Travel, in my view, is one of the best tools in our arsenal to come to terms with one another’s existence. Considering how terrible humans have been at understanding one another, travel has become an invaluable tool. If we all forever stay cornered into our man-made political boundaries, we’ll continue to exchange more bombs than our respective versions of a dick and fart jokes.
I prefer the dick and fart joke to the bombs.
For this reason, I tend to roll my eyes whenever I hear about someone refusing — refusing — to travel to a specific place because of some political difference. I’ve seen this in liberal Americans refusing to travel to certain states, conservative Americans refusing in kind, or North Americans in general with specific countries on their shit list.
I’m here to tell you it’s all bullshit, and why basing your travel decisions on politics is usually an asinine move that likely does nothing to address your disagreement in the first place.
Yes, there are exceptions, so let’s just get that out of the way. Because since the internet is a stubborn and irrational beast, people tend to take any argument and find an ultimately rare example to prove you wrong. In other words, I would not roll my eyes if someone says they refuse to travel somewhere due to a political system that has resulted in active genocide, especially if going to said country would put their own lives in danger. However, there are ultimately more good things happening in the world than terrible. You just don’t see it on the CNN holograms.
Now let’s move on to some examples of what I actually am talking about.
First up, Arizona. Years ago when Governor Jan Brewer signed the controversial “show me your papers law” targeting basically anyone with a darker hue of skin in an extremely misguided attempt to reign in the state’s immigration issues, I read and heard from many liberal Americans proclaiming they would never visit the state of Arizona as long as that law remained. After all, history has shown time and time again that change comes from how John and Kelly spend their week of summer vacation.
The indignation at the law was fair. More than fair. It was a dumb law. But refusing to visit the entire state of Arizona because of something some idiotic policymakers came up with is mind-bogglingly shortsighted. First, don’t pretend you had immediate plans to travel across the country to Arizona just so you can pat yourself on the back with your “protest.” Saying you won’t travel someplace because of political disagreements is the Facebook equivalent of sharing a link to Kony 2012 and thinking you solved Africa.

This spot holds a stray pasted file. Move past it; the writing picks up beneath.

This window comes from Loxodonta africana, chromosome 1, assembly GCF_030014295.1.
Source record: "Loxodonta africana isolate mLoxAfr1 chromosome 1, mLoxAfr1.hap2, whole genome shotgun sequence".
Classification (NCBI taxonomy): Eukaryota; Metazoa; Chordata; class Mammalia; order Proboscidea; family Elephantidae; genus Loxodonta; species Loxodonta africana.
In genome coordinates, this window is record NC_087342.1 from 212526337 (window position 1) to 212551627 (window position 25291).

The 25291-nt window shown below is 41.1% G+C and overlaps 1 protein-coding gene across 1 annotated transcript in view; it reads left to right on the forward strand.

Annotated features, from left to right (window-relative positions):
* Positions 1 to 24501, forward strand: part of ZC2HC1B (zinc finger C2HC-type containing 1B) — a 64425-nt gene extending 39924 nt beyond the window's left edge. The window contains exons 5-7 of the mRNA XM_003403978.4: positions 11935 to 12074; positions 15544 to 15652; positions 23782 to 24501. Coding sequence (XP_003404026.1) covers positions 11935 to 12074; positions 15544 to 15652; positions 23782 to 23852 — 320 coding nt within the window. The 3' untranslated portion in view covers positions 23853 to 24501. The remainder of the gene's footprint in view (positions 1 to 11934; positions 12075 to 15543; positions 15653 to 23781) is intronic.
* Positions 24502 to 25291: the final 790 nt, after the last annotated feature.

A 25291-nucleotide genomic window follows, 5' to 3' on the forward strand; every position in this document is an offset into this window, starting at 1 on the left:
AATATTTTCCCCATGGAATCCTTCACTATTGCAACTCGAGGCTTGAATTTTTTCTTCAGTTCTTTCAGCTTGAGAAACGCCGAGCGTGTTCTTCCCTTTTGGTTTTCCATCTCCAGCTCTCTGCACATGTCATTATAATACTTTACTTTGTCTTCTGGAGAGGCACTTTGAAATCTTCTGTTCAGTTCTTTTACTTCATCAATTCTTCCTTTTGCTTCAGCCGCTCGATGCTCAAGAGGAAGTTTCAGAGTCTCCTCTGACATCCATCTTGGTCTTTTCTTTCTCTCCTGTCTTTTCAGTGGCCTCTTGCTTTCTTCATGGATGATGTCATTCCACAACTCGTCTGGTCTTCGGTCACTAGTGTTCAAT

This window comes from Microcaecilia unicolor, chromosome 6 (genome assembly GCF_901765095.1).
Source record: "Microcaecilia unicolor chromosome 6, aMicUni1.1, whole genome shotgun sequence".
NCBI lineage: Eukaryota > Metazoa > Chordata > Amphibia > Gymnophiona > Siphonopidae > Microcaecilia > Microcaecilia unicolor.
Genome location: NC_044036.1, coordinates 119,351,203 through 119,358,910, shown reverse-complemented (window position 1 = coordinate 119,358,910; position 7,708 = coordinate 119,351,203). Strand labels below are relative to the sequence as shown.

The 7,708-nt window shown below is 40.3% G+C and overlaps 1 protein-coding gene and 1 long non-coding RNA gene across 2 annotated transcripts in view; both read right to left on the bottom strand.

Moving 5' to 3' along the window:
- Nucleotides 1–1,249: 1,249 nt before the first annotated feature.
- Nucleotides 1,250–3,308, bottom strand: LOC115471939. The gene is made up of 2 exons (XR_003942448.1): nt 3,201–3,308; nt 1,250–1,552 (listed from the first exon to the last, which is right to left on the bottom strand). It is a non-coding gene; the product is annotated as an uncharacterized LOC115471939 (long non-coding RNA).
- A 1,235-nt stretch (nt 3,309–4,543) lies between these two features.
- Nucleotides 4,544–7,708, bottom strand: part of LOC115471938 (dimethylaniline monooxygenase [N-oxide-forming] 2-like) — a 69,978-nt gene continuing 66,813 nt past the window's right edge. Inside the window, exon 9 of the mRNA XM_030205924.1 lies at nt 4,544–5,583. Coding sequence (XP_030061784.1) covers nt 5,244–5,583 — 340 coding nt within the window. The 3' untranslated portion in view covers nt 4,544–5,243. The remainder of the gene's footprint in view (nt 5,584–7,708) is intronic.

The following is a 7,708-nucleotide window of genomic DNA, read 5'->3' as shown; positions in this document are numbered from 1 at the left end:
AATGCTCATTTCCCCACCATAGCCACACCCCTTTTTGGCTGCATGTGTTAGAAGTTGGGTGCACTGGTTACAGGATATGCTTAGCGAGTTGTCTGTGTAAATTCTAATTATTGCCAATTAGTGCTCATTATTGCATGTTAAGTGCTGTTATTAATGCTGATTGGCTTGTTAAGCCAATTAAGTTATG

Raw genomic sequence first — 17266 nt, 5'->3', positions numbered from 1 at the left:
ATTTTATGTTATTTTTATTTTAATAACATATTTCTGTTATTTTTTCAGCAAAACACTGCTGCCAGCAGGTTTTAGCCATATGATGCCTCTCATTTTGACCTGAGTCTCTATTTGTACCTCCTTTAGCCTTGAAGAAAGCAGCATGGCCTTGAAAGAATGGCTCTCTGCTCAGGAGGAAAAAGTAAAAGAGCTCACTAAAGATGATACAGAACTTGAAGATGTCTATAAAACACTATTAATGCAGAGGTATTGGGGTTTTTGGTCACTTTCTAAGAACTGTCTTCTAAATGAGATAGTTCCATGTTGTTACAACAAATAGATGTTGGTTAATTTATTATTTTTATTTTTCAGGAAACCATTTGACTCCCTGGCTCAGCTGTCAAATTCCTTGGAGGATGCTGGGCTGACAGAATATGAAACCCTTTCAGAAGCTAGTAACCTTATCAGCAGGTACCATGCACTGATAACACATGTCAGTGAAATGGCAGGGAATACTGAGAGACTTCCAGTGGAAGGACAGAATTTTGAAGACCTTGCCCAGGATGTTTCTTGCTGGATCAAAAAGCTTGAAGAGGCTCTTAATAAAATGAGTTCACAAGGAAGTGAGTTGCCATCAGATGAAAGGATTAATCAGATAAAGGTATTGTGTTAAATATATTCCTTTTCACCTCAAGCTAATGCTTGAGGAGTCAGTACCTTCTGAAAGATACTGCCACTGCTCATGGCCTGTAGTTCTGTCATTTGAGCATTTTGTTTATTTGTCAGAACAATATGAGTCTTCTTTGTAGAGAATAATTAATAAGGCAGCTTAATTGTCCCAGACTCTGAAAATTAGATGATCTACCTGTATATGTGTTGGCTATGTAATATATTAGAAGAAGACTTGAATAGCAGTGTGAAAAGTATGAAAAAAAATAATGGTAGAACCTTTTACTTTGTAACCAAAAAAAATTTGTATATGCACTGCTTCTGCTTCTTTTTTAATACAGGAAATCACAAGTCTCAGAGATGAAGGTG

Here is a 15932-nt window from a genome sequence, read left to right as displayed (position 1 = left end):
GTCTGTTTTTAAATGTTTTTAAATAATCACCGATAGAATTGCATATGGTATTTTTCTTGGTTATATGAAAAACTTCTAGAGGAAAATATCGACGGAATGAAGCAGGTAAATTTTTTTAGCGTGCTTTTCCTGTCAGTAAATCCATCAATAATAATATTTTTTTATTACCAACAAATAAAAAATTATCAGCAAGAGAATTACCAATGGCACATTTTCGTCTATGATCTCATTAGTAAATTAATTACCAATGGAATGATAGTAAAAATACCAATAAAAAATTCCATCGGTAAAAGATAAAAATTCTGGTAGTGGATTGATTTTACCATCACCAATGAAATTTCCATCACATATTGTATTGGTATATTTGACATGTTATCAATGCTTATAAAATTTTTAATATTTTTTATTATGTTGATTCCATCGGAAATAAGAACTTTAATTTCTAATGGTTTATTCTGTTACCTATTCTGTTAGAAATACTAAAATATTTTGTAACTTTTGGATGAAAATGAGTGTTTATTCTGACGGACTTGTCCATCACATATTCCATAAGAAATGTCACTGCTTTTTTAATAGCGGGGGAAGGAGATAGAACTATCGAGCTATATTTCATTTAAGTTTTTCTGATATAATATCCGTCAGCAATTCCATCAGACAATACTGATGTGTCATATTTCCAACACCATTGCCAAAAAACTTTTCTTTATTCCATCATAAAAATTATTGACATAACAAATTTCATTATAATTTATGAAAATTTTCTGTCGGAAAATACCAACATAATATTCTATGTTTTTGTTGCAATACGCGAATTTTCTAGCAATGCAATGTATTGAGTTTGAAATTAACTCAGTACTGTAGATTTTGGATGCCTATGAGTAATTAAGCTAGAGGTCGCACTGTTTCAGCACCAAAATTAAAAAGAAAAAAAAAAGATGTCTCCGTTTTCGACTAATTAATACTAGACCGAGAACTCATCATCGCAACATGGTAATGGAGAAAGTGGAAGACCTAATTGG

Second, what about those Mexican-American businesses that will miss your travel dollars? Should they suffer because of a law they had nothing to do with crafting? Bottom line, the Grand Canyon doesn’t ask for your papers nor does it discriminate. The Grand Canyon is a magical slice of nature. I’m not going to deprive myself of a place that Ron Swanson called one of the few appropriate places for a man to shed a tear because of the political boundaries it happens to find itself in.
One of my first travel assignments was in Canada, paddling across Lake Superior on a voyageur canoe. I must say right off the bat, I love Canada. Hands down, it has to be one of the most naturally beautiful countries in the world. I love Toronto for being a people-oriented city and Montreal was the first city I ever saw that didn’t look like anything else in North America. I’ve heard incredible things about Vancouver, I’ve been working for a couple of years on planning an outdoor excursion through Algonquin Provincial Park, and that assignment paddling across Lake Superior still holds up as one of my favorite travel experiences.
But, Canada. Oh, Canada. What is with the either outright or passive hatred of your southerly neighbor? As soon as I crossed the border, I was lectured several times on how the United States actually lost the War of 1812 to Canada (which was not a country at the time), and treated as if I personally ran the W. Bush campaign and helped guide his decision-making process. I was the “-er” to his “decide.” Bess Rattray detailed similar curious Canadian treatment as an American living abroad in a piece for Salon back in November.